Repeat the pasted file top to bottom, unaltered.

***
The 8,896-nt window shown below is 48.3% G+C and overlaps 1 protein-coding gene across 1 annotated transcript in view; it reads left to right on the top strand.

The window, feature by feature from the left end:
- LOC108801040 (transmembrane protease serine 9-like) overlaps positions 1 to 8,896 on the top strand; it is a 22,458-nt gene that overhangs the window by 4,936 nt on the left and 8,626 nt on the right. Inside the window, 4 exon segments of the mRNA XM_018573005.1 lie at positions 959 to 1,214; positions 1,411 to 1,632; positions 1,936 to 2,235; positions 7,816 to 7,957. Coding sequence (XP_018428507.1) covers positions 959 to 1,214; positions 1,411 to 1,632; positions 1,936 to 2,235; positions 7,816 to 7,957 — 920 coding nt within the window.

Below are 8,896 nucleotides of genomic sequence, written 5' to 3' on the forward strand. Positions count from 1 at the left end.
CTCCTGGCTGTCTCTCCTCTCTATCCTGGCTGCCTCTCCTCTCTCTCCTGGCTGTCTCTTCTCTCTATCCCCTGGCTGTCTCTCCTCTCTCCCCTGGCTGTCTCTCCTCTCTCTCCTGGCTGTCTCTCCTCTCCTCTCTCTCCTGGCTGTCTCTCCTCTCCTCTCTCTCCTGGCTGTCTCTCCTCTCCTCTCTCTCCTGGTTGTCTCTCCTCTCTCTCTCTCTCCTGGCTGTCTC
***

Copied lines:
The 8,896-nt window shown below is 48.3% G+C and overlaps 1 protein-coding gene across 1 annotated transcript in view; it reads left to right on the top strand.

The window, feature by feature from the left end:
- LOC108801040 (transmembrane protease serine 9-like) overlaps positions 1 to 8,896 on the top strand; it is a 22,458-nt gene that overhangs the window by 4,936 nt on the left and 8,626 nt on the right. Inside the window, 4 exon segments of the mRNA XM_018573005.1 lie at positions 959 to 1,214; positions 1,411 to 1,632; positions 1,936 to 2,235; positions 7,816 to 7,957. Coding sequence (XP_018428507.1) covers positions 959 to 1,214; positions 1,411 to 1,632; positions 1,936 to 2,235; positions 7,816 to 7,957 — 920 coding nt within the window.

Below are 8,896 nucleotides of genomic sequence, written 5' to 3' on the forward strand. Positions count from 1 at the left end.
CTCCTGGCTGTCTCTCCTCTCTATCCTGGCTGCCTCTCCTCTCTCTCCTGGCTGTCTCTTCTCTCTATCCCCTGGCTGTCTCTCCTCTCTCCCCTGGCTGTCTCTCCTCTCTCTCCTGGCTGTCTCTCCTCTCCTCTCTCTCCTGGCTGTCTCTCCTCTCCTCTCTCTCCTGGCTGTCTCTCCTCTCCTCTCTCTCCTGGTTGTCTCTCCTCTCTCTCTCTCTCCTGGCTGTCTC